recruitment

noun

re·​cruit·​ment ri-ˈkrüt-mənt How to pronounce recruitment (audio)
1
: the action or process of recruiting
2
: the process of adding new individuals to a population or subpopulation (as of breeding or legally catchable individuals) by growth, reproduction, immigration, and stocking
also : a measure (as in numbers or biomass) of recruitment

Examples of recruitment in a Sentence

Recent Examples on the Web Studies gave Ukrainians a chance to try treatments not otherwise available in the country, easing the process of recruitment, and the country has a wealth of contract research organizations that specialize in running trials. Damian Garde, STAT, 22 Feb. 2024 The 42-year police veteran — he’s spent 17 of those years leading the Evans police force — said in interview that his interest mainly revolved around the novel schedule’s effectiveness as a recruitment and retention tool. John Aguilar, The Mercury News, 22 Feb. 2024 Staff turnover fell at half of the organizations, almost a third said the policy had noticeably improved recruitment, and 82% reported beneficial effects on staff well-being. Olesya Dmitracova, CNN, 22 Feb. 2024 In response to an NCAA investigation at the University of Tennessee, the attorneys general in two states – Tennessee and Virginia – filed a lawsuit last week challenging its ban on the use of name, image and likeness compensation in the recruitment of college athletes. Steve Gardner, USA TODAY, 22 Feb. 2024 Companies that rank high for DEI often see better recruitment and retention across employee demographics. Michael D. Brown, Forbes, 21 Feb. 2024 Because of those problems, the officials said, Ukraine’s military has struggled with recruitment. Eric Schmitt, New York Times, 20 Feb. 2024 San Diego is paying consultant Bob Murray & Associates up to $250,000 to handle the recruitment, according to the city’s contract with the firm. Karen Kucher, San Diego Union-Tribune, 18 Feb. 2024 That started the whole stream of college recruitment. Scott Fowler, Charlotte Observer, 13 Feb. 2024 See More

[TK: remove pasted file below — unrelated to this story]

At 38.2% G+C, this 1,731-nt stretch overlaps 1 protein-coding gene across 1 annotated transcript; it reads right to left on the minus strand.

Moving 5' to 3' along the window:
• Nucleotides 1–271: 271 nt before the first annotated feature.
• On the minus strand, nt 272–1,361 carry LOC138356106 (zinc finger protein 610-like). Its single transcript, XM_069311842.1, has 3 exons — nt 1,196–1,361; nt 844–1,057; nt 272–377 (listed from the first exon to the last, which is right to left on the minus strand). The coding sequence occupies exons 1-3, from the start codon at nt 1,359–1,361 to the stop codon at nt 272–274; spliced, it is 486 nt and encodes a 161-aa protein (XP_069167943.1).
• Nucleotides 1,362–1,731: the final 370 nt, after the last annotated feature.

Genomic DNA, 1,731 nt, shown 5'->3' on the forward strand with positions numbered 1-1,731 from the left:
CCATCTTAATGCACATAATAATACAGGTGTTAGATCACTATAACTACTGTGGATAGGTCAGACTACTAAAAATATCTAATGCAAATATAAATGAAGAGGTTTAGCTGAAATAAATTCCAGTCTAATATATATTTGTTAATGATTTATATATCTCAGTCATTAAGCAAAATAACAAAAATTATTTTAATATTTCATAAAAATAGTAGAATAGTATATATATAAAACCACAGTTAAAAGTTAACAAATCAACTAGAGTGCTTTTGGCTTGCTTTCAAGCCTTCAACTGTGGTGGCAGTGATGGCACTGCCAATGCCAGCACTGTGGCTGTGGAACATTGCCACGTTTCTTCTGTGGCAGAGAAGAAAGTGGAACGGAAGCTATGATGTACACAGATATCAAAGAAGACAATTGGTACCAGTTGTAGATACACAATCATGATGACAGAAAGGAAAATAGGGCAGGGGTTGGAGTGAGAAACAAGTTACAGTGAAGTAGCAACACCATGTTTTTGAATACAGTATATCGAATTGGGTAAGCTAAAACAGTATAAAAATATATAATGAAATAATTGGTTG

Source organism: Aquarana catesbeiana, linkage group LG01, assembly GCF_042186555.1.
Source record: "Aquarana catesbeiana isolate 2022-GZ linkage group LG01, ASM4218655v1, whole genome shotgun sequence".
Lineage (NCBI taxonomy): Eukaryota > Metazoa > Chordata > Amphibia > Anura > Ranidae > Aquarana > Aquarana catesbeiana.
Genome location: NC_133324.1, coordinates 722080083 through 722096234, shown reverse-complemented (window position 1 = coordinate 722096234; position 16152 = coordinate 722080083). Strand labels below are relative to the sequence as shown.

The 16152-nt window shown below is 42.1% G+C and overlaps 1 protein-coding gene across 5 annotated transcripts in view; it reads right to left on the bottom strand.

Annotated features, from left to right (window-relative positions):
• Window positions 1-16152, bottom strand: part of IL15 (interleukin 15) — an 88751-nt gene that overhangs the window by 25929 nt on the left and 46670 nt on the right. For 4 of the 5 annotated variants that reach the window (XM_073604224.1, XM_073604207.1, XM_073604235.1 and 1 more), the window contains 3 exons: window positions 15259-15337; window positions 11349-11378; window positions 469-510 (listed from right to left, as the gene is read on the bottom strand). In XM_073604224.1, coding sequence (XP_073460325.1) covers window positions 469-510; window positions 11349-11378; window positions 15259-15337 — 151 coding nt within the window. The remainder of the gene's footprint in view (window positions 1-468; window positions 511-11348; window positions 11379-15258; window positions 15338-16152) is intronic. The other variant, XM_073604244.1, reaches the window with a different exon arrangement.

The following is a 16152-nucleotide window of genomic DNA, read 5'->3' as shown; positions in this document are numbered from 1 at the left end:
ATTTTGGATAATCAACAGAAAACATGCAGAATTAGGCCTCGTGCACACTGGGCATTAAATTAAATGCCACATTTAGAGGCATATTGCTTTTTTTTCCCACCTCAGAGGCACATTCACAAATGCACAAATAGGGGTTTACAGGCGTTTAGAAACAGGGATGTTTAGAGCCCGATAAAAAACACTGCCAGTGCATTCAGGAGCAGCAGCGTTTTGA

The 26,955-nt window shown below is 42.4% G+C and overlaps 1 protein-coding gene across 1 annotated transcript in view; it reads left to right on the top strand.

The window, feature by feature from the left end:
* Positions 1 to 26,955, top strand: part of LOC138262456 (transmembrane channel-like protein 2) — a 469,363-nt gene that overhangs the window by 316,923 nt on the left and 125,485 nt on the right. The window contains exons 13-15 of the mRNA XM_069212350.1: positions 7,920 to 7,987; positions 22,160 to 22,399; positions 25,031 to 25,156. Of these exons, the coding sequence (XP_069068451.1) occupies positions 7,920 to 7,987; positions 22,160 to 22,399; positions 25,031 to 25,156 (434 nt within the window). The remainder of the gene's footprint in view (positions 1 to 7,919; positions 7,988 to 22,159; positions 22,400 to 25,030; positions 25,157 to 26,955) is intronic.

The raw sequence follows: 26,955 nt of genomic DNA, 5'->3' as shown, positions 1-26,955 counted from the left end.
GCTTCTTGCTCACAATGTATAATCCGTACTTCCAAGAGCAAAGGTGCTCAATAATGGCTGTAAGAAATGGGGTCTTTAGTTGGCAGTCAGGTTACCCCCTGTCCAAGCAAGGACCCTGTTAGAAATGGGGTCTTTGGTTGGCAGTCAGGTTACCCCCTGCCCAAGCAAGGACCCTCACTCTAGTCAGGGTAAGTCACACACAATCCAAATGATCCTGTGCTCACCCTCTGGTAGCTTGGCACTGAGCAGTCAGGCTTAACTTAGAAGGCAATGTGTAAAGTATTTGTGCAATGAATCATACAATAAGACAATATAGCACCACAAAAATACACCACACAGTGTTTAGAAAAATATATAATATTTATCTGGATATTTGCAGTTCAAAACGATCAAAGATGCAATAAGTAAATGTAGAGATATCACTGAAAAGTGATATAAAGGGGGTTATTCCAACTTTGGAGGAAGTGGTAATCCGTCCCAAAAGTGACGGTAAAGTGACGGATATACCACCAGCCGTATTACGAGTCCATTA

These examples are programmatically compiled from various online sources to illustrate current usage of the word 'recruitment.' Any opinions expressed in the examples do not represent those of Merriam-Webster or its editors. Send us feedback about these examples.

Word History

First Known Use

1793, in the meaning defined at sense 1

Time Traveler
The first known use of recruitment was in 1793

Dictionary Entries Near recruitment

Cite this Entry

“Recruitment.” Merriam-Webster.com Dictionary, Merriam-Webster, https://www.merriam-webster.com/dictionary/recruitment. Accessed 4 Mar. 2024.

Medical Definition

recruitment

noun
re·​cruit·​ment ri-ˈkrüt-mənt How to pronounce recruitment (audio)
1
: the increase in intensity of a reflex when the initiating stimulus is prolonged without alteration of intensity due to the activation of increasing numbers of motor neurons compare reinforcement
2
: an abnormally rapid increase in the sensation of loudness with increasing sound intensity that occurs in deafness of neural origin and especially in neural deafness of the aged in which soft sounds may be completely inaudible while louder sounds are distressingly loud
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